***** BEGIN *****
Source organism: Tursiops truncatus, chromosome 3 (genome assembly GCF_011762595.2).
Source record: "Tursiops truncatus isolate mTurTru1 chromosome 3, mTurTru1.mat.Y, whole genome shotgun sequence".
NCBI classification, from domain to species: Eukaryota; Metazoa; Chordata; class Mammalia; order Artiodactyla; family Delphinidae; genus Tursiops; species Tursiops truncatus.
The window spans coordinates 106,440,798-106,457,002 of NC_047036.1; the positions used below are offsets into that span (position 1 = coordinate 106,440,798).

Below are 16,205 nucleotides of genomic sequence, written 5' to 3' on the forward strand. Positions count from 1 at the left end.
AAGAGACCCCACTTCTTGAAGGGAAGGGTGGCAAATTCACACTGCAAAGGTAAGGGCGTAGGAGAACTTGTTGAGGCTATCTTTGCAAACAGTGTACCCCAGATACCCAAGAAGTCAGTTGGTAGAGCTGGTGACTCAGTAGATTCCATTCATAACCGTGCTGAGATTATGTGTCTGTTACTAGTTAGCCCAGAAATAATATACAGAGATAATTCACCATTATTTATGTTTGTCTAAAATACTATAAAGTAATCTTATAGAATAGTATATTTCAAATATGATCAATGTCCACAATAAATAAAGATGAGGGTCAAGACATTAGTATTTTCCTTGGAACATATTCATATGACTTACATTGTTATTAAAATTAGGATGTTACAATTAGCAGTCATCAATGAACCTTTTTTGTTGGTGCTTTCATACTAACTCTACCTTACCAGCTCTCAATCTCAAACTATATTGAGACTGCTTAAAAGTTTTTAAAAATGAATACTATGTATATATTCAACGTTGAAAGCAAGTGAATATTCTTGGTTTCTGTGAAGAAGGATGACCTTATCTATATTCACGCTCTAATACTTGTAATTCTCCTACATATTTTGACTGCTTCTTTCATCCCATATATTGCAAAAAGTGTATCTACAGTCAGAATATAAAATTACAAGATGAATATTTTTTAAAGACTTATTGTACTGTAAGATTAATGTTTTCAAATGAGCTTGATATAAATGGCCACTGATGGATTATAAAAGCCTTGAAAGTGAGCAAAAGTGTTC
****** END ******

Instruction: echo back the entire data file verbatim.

Source organism: Tursiops truncatus, chromosome 3 (genome assembly GCF_011762595.2).
Source record: "Tursiops truncatus isolate mTurTru1 chromosome 3, mTurTru1.mat.Y, whole genome shotgun sequence".
NCBI classification, from domain to species: Eukaryota; Metazoa; Chordata; class Mammalia; order Artiodactyla; family Delphinidae; genus Tursiops; species Tursiops truncatus.
The window spans coordinates 106,440,798-106,457,002 of NC_047036.1; the positions used below are offsets into that span (position 1 = coordinate 106,440,798).

Below are 16,205 nucleotides of genomic sequence, written 5' to 3' on the forward strand. Positions count from 1 at the left end.
AAGAGACCCCACTTCTTGAAGGGAAGGGTGGCAAATTCACACTGCAAAGGTAAGGGCGTAGGAGAACTTGTTGAGGCTATCTTTGCAAACAGTGTACCCCAGATACCCAAGAAGTCAGTTGGTAGAGCTGGTGACTCAGTAGATTCCATTCATAACCGTGCTGAGATTATGTGTCTGTTACTAGTTAGCCCAGAAATAATATACAGAGATAATTCACCATTATTTATGTTTGTCTAAAATACTATAAAGTAATCTTATAGAATAGTATATTTCAAATATGATCAATGTCCACAATAAATAAAGATGAGGGTCAAGACATTAGTATTTTCCTTGGAACATATTCATATGACTTACATTGTTATTAAAATTAGGATGTTACAATTAGCAGTCATCAATGAACCTTTTTTGTTGGTGCTTTCATACTAACTCTACCTTACCAGCTCTCAATCTCAAACTATATTGAGACTGCTTAAAAGTTTTTAAAAATGAATACTATGTATATATTCAACGTTGAAAGCAAGTGAATATTCTTGGTTTCTGTGAAGAAGGATGACCTTATCTATATTCACGCTCTAATACTTGTAATTCTCCTACATATTTTGACTGCTTCTTTCATCCCATATATTGCAAAAAGTGTATCTACAGTCAGAATATAAAATTACAAGATGAATATTTTTTAAAGACTTATTGTACTGTAAGATTAATGTTTTCAAATGAGCTTGATATAAATGGCCACTGATGGATTATAAAAGCCTTGAAAGTGAGCAAAAGTGTTC